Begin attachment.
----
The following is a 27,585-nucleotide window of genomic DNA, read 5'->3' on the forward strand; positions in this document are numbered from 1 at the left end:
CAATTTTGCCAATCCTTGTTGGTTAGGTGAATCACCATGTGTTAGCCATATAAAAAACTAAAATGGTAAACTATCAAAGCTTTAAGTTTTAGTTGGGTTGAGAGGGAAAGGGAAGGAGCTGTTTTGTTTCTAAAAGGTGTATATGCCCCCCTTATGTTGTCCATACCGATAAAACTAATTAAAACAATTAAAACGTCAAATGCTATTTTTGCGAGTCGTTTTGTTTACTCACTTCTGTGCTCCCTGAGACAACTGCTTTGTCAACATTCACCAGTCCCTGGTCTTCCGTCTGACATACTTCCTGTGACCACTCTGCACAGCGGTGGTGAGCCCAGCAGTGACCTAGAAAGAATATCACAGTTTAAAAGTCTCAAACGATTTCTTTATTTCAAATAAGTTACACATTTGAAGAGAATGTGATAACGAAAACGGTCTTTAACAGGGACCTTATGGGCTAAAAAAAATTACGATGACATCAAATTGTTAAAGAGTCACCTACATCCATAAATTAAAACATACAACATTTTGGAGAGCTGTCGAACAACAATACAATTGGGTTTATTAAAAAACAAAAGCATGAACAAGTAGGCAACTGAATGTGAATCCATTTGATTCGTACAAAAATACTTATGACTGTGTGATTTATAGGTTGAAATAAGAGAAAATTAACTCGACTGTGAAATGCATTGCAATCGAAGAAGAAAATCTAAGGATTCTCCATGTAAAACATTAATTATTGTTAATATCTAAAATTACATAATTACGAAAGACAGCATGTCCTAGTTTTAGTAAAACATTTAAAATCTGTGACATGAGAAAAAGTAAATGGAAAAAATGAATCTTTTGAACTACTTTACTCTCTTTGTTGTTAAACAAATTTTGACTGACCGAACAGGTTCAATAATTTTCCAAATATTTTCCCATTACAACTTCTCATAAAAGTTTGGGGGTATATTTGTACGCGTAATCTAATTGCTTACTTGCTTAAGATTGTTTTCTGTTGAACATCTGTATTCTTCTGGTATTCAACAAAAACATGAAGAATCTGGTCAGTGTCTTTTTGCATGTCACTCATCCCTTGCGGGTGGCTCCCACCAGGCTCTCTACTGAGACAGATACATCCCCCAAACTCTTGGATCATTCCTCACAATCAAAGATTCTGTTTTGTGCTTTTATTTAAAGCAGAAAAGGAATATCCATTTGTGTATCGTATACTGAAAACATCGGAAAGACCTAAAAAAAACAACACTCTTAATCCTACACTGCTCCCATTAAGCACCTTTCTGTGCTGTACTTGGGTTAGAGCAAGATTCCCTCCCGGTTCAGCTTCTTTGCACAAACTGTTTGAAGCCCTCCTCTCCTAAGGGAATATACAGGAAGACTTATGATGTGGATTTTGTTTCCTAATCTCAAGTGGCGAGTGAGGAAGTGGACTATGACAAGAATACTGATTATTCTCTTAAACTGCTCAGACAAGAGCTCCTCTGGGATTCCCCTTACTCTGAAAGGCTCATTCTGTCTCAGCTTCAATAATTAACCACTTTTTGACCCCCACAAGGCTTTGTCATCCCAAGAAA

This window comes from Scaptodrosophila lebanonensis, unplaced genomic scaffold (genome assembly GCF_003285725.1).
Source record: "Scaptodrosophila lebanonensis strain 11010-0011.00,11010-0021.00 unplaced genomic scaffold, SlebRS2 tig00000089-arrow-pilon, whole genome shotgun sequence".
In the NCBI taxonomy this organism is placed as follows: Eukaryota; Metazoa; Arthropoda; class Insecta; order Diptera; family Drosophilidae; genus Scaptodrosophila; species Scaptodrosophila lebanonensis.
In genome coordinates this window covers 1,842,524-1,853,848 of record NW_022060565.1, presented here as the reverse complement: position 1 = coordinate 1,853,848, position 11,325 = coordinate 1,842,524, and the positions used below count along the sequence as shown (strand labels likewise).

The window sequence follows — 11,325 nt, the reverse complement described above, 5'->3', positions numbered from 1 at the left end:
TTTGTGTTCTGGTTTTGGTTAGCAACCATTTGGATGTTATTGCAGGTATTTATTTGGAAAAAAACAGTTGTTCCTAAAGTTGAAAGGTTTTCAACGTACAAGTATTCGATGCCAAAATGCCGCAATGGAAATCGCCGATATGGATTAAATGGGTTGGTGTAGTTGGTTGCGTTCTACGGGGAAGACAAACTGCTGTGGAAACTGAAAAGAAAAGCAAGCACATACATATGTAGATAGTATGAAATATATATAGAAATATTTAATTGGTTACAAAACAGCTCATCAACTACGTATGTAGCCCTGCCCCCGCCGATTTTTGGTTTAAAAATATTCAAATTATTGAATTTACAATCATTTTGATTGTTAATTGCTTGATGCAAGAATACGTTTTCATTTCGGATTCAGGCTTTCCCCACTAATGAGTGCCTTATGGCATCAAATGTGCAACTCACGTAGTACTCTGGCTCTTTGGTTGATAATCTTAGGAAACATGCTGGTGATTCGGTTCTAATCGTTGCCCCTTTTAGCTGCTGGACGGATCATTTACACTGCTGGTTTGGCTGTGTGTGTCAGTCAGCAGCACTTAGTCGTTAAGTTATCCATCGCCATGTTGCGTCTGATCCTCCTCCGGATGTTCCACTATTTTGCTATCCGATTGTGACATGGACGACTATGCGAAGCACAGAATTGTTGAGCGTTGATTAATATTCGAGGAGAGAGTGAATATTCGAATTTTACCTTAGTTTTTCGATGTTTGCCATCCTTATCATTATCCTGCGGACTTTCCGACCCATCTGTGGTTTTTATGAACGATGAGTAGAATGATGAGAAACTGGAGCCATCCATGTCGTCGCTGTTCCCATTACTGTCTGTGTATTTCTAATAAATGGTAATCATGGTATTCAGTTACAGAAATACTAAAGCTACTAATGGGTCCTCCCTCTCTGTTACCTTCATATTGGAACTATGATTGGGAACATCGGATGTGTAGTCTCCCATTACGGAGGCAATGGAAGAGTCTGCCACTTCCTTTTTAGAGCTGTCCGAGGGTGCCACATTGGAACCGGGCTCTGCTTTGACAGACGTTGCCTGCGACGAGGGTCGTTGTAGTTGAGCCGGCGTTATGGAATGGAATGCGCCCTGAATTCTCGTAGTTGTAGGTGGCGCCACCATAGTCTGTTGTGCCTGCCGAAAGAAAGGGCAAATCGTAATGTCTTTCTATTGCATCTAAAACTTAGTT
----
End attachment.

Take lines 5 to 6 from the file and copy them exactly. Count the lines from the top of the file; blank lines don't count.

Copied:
In the NCBI taxonomy this organism is placed as follows: Eukaryota; Metazoa; Arthropoda; class Insecta; order Diptera; family Drosophilidae; genus Scaptodrosophila; species Scaptodrosophila lebanonensis.
In genome coordinates this window covers 1,842,524-1,853,848 of record NW_022060565.1, presented here as the reverse complement: position 1 = coordinate 1,853,848, position 11,325 = coordinate 1,842,524, and the positions used below count along the sequence as shown (strand labels likewise).